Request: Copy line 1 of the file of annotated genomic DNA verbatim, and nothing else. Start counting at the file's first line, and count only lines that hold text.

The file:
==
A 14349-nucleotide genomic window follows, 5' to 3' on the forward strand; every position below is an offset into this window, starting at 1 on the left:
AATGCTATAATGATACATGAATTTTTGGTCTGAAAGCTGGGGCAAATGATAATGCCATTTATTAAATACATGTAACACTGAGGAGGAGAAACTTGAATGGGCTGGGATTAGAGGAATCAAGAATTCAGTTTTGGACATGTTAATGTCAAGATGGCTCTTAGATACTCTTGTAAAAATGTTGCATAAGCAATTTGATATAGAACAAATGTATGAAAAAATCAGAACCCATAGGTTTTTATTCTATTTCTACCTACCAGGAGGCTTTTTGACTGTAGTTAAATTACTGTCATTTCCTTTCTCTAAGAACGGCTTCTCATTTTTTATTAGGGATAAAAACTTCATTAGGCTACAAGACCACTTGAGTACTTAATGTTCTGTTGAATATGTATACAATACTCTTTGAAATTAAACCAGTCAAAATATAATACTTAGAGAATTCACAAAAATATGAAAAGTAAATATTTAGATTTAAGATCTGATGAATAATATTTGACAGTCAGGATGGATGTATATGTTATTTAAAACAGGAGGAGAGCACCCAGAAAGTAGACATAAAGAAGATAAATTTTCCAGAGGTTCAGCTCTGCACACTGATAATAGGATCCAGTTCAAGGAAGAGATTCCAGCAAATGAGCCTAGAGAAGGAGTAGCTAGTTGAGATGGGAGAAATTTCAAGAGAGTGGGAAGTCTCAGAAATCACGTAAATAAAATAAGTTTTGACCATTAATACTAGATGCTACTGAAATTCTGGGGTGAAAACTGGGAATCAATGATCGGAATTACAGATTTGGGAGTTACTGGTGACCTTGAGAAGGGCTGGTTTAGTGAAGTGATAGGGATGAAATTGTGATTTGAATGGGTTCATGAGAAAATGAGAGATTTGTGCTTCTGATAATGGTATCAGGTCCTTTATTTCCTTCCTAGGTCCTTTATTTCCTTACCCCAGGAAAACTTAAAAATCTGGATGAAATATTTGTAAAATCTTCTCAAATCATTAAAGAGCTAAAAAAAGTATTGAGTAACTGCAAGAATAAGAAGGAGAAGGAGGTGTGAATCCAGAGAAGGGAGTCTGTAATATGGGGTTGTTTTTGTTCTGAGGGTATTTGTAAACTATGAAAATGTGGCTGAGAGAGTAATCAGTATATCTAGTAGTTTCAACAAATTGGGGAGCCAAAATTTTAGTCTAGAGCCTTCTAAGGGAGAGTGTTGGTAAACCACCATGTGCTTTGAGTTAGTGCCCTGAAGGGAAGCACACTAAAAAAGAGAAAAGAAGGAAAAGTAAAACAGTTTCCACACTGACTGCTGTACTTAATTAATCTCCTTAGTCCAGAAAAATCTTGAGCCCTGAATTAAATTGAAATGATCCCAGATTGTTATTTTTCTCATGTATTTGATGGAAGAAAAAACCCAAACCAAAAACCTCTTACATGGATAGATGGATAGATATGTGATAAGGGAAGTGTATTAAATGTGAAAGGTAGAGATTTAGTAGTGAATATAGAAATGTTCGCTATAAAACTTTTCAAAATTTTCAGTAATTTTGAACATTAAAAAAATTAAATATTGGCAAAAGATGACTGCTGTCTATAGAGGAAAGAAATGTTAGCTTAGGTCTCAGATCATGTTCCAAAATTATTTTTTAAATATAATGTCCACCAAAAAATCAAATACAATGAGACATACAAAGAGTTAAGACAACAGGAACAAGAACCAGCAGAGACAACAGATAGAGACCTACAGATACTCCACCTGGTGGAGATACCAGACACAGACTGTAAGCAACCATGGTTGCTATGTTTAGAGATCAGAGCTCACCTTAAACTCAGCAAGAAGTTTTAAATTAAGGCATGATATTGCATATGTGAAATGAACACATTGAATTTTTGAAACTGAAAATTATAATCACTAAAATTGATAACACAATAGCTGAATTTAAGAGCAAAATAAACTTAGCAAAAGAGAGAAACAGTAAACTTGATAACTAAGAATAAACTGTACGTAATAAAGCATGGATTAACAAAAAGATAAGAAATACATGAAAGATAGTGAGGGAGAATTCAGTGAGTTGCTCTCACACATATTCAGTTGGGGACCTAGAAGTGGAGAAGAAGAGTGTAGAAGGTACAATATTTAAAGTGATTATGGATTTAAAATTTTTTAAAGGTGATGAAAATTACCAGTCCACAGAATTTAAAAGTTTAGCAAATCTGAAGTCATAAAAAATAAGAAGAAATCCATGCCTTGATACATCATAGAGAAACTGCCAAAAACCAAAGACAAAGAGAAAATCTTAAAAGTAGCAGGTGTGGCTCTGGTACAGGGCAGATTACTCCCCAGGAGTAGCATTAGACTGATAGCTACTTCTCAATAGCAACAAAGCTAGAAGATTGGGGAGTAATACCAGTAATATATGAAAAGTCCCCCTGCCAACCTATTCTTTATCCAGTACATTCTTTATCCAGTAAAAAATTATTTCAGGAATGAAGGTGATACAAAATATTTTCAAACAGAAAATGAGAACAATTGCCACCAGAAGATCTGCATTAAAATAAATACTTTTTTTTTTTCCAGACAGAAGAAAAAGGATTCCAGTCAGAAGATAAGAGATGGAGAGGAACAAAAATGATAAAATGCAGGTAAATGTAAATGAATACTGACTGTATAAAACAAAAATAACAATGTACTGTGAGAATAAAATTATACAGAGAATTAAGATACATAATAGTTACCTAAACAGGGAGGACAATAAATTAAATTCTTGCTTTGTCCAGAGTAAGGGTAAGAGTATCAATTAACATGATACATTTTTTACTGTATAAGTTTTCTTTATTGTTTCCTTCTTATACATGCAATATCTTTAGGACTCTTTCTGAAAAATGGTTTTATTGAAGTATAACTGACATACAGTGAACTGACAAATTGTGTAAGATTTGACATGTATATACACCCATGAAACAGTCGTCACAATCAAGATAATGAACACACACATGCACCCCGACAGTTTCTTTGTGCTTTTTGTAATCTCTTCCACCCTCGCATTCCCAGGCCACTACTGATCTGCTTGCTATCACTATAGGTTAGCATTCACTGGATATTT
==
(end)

A 14349-nucleotide genomic window follows, 5' to 3' on the forward strand; every position below is an offset into this window, starting at 1 on the left: